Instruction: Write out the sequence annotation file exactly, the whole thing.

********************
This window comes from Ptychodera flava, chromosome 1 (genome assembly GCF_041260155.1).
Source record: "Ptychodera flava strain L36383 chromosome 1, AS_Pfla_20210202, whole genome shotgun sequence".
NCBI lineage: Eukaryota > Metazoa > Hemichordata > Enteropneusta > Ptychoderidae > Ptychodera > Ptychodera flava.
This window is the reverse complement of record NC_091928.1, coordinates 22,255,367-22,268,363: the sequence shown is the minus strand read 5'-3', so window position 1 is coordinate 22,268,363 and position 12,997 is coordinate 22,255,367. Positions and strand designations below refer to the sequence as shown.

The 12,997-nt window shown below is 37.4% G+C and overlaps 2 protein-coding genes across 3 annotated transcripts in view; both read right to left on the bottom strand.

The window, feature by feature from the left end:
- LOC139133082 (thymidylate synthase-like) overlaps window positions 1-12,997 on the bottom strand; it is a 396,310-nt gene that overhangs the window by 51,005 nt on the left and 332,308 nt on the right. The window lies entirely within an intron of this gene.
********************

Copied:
This window comes from Ptychodera flava, chromosome 1 (genome assembly GCF_041260155.1).
Source record: "Ptychodera flava strain L36383 chromosome 1, AS_Pfla_20210202, whole genome shotgun sequence".
NCBI lineage: Eukaryota > Metazoa > Hemichordata > Enteropneusta > Ptychoderidae > Ptychodera > Ptychodera flava.
This window is the reverse complement of record NC_091928.1, coordinates 22,255,367-22,268,363: the sequence shown is the minus strand read 5'-3', so window position 1 is coordinate 22,268,363 and position 12,997 is coordinate 22,255,367. Positions and strand designations below refer to the sequence as shown.

The 12,997-nt window shown below is 37.4% G+C and overlaps 2 protein-coding genes across 3 annotated transcripts in view; both read right to left on the bottom strand.

The window, feature by feature from the left end:
- LOC139133082 (thymidylate synthase-like) overlaps window positions 1-12,997 on the bottom strand; it is a 396,310-nt gene that overhangs the window by 51,005 nt on the left and 332,308 nt on the right. The window lies entirely within an intron of this gene.